Our History

In 1989 Housing SA approached the Adelaide Sisters of Mercy (an order of Catholic Religious that ran several not-for-profit agencies in Adelaide for people in social and economic difficulties) to take over the Carrington Street boarding house. Sr Betty Schonfeldt was appointed Administrator, and a public association with an independent board of management was created under the SA Associations Act to be responsible for Carrington Cottages.

Sr. Betty remained as Administrator for twenty-five years, retiring in 2014. Over this long period of selfless service, Sr Betty provided accommodation and practical support for many hundreds of men in difficult economic circumstances. She became an icon in the homelessness industry in Adelaide, widely recognised as a compassionate but tough-minded negotiator for her tenants in their dealings with the welfare bureaucracy, and as someone who provided safe and secure lodging for men in times of need.

It is worth noting that, as a Catholic Religious Sister, Sr Betty received no personal salary or other reward for her work at Carrington Cottages – the Board paid the Sisters of Mercy a modest stipend to assist with Sr Betty’s living expenses.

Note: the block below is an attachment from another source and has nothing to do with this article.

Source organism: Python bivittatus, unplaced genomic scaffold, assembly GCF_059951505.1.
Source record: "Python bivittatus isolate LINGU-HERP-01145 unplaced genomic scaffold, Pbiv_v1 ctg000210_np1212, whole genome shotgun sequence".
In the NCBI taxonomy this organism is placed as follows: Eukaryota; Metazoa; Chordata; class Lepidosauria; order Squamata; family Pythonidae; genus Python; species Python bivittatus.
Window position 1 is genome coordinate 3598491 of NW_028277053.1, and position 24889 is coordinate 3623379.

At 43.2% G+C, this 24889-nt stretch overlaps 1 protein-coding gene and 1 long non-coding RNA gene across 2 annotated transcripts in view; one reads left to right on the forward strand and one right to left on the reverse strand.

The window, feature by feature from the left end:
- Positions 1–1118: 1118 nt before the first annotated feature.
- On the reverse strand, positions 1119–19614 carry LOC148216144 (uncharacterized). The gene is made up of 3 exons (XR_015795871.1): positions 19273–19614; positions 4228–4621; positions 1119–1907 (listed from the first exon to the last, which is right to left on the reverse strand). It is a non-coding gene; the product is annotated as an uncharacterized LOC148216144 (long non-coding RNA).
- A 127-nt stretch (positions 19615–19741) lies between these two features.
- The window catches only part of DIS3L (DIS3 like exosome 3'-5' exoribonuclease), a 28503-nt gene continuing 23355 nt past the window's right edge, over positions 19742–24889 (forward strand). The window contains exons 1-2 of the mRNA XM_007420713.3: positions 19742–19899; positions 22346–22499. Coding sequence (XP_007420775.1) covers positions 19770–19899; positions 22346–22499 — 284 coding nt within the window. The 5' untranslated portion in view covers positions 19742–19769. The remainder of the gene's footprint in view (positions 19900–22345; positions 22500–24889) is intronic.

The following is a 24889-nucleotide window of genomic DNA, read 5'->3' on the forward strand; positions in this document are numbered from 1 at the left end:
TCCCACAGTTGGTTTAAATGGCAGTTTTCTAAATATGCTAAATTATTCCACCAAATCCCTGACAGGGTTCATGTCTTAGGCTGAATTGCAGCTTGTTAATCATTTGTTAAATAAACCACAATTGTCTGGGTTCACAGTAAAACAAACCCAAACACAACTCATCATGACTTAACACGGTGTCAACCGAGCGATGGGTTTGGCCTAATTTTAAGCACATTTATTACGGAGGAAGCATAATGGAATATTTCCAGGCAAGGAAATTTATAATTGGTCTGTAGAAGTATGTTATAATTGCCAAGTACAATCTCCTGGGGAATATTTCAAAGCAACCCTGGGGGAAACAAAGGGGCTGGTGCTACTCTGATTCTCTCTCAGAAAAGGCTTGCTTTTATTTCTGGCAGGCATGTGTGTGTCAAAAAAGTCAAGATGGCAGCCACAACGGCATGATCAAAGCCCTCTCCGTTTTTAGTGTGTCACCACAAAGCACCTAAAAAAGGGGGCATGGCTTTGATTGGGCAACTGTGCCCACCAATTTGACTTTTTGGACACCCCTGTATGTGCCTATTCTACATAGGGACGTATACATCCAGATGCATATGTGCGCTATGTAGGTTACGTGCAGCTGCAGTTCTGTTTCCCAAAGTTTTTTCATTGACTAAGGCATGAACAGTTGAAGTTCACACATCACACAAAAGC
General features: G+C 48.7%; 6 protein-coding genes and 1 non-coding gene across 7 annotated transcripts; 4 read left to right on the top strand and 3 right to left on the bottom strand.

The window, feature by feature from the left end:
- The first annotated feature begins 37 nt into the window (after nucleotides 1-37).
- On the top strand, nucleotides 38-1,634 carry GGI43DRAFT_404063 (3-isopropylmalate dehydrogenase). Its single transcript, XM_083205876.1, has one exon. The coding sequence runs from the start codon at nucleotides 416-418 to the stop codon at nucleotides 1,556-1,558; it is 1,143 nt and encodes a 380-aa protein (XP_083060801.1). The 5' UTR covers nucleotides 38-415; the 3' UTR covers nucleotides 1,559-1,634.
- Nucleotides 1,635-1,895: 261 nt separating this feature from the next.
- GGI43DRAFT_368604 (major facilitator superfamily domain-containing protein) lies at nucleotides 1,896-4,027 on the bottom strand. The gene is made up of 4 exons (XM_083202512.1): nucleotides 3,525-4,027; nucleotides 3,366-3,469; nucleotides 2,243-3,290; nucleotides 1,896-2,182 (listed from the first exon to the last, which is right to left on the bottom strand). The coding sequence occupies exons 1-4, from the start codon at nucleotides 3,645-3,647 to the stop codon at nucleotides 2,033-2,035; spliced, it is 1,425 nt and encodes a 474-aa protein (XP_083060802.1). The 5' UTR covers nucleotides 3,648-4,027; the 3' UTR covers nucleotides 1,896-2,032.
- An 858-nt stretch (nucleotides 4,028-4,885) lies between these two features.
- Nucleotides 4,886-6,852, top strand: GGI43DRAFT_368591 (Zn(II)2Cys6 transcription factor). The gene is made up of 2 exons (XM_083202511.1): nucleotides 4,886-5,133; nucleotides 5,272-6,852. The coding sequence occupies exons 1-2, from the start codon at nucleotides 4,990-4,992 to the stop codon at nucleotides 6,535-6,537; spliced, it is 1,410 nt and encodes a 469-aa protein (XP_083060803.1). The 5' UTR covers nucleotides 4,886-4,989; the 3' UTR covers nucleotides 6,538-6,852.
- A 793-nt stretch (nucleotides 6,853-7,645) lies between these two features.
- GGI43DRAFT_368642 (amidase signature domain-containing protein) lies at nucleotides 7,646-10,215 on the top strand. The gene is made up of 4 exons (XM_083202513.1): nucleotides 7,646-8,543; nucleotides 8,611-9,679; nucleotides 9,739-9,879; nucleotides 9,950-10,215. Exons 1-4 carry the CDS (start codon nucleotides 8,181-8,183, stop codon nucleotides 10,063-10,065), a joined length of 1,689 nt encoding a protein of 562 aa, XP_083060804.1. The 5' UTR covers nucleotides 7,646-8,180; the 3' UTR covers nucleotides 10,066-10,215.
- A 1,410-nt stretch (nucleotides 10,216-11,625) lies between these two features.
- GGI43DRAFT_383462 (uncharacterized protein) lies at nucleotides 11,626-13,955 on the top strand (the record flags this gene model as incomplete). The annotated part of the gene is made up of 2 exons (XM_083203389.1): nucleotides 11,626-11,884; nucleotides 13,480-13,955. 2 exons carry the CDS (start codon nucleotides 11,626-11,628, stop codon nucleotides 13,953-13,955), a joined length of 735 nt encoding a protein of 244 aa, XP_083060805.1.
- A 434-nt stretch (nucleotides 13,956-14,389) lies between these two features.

Sr. Betty remains in close touch with Carrington Cottages, running a range of social activities for our tenants. 

Carrington Cottages Today    

The Carrington Cottages are two 19th century heritage listed terrace houses (132-140 and 154-160 Carrington Street) owned by the SA Housing Trust and leased to Carrington Cottages Management Incorporated (CCMI), a not-for-profit organisation. CCMI has successfully provided boarding house accommodation for men on low incomes for the past twenty-five years. CCMI is managed by a Board of volunteer Directors who employ two staff: a part-time Manager and a full-time Assistant Manager.

In addition to the 50 single rooms we currently provide, the facilities at Carrington Cottages will be progressively upgraded over 2016/2017 to accommodate an additional 10 homeless men. Most commonly, our tenants are men in their 40s and 50s who stay with us for periods up to two or three years. Almost all receive a government pension, usually a Disability Support Pension.  

CCMI receives no direct government funding. Housing SA charges us a community housing rent for the two buildings, and is also responsible for routine repairs and maintenance. CCMI is responsible for all staff costs and for all furniture and equipment and other facilities, resources and basic services provided for residents. CCMI also pays the energy bills and carries appropriate insurances.